Construction and Infrastructure

Construction's location-specific nature increases risks: The cases of India, Myanmar, and Qatar.

Construction employs 7 per cent of the world's workforce. It is at the heart of global plans for achieving the 2030 Agenda, with the G20’s Roadmap for Infrastructure as an Asset Class, the China-backed One Belt One Road Initiative, the Japan, US and Australia-backed Blue Dot Network. But it is also estimated to account for 18 per cent of forced labour. Risks are widespread: even in the UK, for example, one third of construction workers in one survey indicated that they had worked for no pay.

Modern slavery risks in the construction sector arise from the same supply chain outsourcing practices and vulnerable worker populations we identify in other sectors. But there is a key difference due to the physically-grounded nature of construction: production cannot move to the site of cheap labour, but rather must bring cheap labour to the construction site. The industry deals with this by externalizing recruitment costs onto workers. Workers effectively subsidize construction by paying intermediaries, brokers and lenders for access to jobs. Workers take out punishing loans to pay these fees. This leads to debt bondage and a USD 4 billion drag on development, depriving workers’ home states of development income.

Prompted by the FIFA World Cup 2022 spotlight and paradoxically liberated by the 2017 blockade imposed by the Gulf Coalition Council and other countries, Qatar has turned substantially towards free labour market arrangements. Together, ILO and Qatar have worked since 2017 to reform Qatari labour market regulation, adopting reforms that have enlarged worker agency. New dispute resolution and worker voice systems were established, worker welfare standards were adopted, some recruitment fees started to be reimbursed, a workers’ insurance fund was set up to move the risk from late payment from workers to the state. Finally, in August 2020, Qatar abolished its system of ‘No Objection Certificates’ and, with it, the kafala system in the country, while also moving to institute a non-discriminatory minimum wage. Yet, issues around workers' voices remain unresolved.

The location-specific nature of construction also has implications for the sector’s political economy. Control of buildings and built infrastructure gives access to rents, so it is a prize in political and military competition. Forced labour connected to infrastructure becomes a way to assert control over those assets’ locations – and the populations that live there. We explore these dynamics in a Myanmar case study. From independence until the 1990s, the Tatmadaw (Myanmar military) used forced labour as a counter-insurgency tool of pacification to establish territorial control in Burma’s post-colonial periphery. By the mid-1990s forced labour on infrastructure was worth perhaps 7 per cent of GDP. From the 1990s, as the military shifted towards a more market-oriented governance strategy, extracting profit from Myanmar’s natural resources through partnership with ethnic leaders and foreign capital, forced labour evolved in a more commercial direction. In the last few years, however, the old military logic has resurfaced as the Tatmadaw has revived its counter-insurgency approach in Rakhine state, particularly targeting the Rohingya.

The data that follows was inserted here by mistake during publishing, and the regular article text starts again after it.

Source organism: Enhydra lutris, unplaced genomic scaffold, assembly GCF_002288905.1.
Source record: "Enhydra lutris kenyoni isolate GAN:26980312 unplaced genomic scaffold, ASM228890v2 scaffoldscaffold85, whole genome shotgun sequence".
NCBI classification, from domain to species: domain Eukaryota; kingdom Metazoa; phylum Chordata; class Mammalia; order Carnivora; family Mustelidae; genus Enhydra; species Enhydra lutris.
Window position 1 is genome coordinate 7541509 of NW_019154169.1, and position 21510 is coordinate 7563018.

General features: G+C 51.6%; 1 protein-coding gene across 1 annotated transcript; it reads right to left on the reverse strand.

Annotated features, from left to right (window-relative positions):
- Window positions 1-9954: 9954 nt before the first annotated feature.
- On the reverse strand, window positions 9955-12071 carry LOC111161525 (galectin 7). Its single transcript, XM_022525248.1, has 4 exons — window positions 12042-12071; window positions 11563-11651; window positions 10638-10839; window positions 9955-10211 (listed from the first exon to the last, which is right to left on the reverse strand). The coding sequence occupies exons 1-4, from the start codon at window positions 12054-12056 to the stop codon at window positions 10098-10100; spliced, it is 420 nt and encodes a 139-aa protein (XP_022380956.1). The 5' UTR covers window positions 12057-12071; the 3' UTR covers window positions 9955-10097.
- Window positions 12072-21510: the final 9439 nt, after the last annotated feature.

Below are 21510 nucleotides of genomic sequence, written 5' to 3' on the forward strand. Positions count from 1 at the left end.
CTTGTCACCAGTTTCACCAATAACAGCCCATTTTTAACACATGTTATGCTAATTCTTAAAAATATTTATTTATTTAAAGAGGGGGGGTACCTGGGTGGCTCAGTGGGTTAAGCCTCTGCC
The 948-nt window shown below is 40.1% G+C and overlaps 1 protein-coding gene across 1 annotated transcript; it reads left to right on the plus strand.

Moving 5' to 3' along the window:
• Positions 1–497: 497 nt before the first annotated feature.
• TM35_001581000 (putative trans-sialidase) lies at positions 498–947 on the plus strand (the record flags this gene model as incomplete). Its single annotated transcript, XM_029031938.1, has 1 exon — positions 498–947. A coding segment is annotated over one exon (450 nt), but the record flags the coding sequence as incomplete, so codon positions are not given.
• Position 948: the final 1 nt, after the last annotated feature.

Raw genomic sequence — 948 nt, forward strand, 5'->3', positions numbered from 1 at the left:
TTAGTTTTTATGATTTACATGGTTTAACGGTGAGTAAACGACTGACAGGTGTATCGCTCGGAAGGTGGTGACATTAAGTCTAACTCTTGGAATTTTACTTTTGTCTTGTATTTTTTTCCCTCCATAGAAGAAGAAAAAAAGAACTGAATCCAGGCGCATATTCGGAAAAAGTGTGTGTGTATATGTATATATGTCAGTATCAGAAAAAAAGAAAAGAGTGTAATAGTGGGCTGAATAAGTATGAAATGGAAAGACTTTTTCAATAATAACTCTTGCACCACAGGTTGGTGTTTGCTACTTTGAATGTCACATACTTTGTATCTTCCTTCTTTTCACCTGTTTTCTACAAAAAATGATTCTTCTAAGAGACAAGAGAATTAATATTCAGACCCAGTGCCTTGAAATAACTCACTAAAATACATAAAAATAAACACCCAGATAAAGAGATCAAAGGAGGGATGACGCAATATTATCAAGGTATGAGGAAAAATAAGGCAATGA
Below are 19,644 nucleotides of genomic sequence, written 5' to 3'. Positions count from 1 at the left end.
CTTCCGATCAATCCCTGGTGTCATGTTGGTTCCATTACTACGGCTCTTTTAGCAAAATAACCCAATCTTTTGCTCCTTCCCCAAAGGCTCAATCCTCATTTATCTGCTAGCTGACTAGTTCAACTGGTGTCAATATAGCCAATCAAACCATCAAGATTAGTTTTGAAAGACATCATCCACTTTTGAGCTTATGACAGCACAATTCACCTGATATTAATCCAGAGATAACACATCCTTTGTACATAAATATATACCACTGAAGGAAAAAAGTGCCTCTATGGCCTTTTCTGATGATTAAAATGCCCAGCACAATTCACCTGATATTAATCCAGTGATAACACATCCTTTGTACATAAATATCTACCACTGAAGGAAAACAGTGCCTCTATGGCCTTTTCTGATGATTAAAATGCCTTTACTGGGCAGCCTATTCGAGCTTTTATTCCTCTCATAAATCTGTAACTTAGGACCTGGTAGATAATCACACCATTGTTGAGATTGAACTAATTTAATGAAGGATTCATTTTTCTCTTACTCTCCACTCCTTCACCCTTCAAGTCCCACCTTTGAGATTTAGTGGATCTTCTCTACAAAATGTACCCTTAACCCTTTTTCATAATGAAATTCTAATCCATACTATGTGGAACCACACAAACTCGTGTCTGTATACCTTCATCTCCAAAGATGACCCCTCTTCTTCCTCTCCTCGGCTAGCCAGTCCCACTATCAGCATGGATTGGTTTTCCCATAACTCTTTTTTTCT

Finally, most value added from construction and much from built infrastructure is consumed domestically, restricting foreign actors’ leverage. The exception is where infrastructure is created for export markets (for example exported energy or the television broadcast rights associated with mega sports events). We explore these leverage dynamics in both Myanmar and Qatar. In both places, the ILO has played a key role, and development actors have also contributed to positive reforms. At the time of writing, the World Bank plans to invest USD 100 million in Rakhine raised difficult due diligence questions about how to ensure that development finance contributes to modern slavery prevention without exacerbating modern slavery risks.

Suggested citation: "Construction and Infrastructure," United Nations University, UNU-CPR, 2024-05-01,

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